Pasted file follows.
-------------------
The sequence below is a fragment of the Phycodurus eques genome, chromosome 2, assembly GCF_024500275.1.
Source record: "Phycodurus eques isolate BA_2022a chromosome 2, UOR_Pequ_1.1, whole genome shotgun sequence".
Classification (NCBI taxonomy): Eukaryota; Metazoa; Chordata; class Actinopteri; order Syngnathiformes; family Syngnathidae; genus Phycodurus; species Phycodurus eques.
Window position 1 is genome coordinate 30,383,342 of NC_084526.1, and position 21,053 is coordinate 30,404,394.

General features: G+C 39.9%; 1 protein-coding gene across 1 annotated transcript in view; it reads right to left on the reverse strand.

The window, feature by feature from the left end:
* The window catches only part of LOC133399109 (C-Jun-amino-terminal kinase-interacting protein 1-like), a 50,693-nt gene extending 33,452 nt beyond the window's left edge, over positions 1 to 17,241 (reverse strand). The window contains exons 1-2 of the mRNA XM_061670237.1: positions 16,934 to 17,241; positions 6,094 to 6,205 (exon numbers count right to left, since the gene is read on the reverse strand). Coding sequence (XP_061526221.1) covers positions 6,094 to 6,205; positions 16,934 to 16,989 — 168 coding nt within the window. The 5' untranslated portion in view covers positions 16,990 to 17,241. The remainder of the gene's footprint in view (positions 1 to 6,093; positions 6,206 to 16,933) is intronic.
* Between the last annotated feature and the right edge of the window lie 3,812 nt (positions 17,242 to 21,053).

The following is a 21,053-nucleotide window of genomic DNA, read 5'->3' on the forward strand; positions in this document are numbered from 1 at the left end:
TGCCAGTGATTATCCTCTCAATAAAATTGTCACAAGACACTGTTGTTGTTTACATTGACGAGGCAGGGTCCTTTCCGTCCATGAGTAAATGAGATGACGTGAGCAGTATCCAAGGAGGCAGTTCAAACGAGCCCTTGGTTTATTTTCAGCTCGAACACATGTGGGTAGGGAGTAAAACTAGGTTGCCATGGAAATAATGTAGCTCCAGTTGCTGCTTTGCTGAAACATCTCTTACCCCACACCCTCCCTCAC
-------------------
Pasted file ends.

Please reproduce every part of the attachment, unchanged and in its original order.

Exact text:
The sequence below is a fragment of the Phycodurus eques genome, chromosome 2, assembly GCF_024500275.1.
Source record: "Phycodurus eques isolate BA_2022a chromosome 2, UOR_Pequ_1.1, whole genome shotgun sequence".
Classification (NCBI taxonomy): Eukaryota; Metazoa; Chordata; class Actinopteri; order Syngnathiformes; family Syngnathidae; genus Phycodurus; species Phycodurus eques.
Window position 1 is genome coordinate 30,383,342 of NC_084526.1, and position 21,053 is coordinate 30,404,394.

General features: G+C 39.9%; 1 protein-coding gene across 1 annotated transcript in view; it reads right to left on the reverse strand.

The window, feature by feature from the left end:
* The window catches only part of LOC133399109 (C-Jun-amino-terminal kinase-interacting protein 1-like), a 50,693-nt gene extending 33,452 nt beyond the window's left edge, over positions 1 to 17,241 (reverse strand). The window contains exons 1-2 of the mRNA XM_061670237.1: positions 16,934 to 17,241; positions 6,094 to 6,205 (exon numbers count right to left, since the gene is read on the reverse strand). Coding sequence (XP_061526221.1) covers positions 6,094 to 6,205; positions 16,934 to 16,989 — 168 coding nt within the window. The 5' untranslated portion in view covers positions 16,990 to 17,241. The remainder of the gene's footprint in view (positions 1 to 6,093; positions 6,206 to 16,933) is intronic.
* Between the last annotated feature and the right edge of the window lie 3,812 nt (positions 17,242 to 21,053).

The following is a 21,053-nucleotide window of genomic DNA, read 5'->3' on the forward strand; positions in this document are numbered from 1 at the left end:
TGCCAGTGATTATCCTCTCAATAAAATTGTCACAAGACACTGTTGTTGTTTACATTGACGAGGCAGGGTCCTTTCCGTCCATGAGTAAATGAGATGACGTGAGCAGTATCCAAGGAGGCAGTTCAAACGAGCCCTTGGTTTATTTTCAGCTCGAACACATGTGGGTAGGGAGTAAAACTAGGTTGCCATGGAAATAATGTAGCTCCAGTTGCTGCTTTGCTGAAACATCTCTTACCCCACACCCTCCCTCAC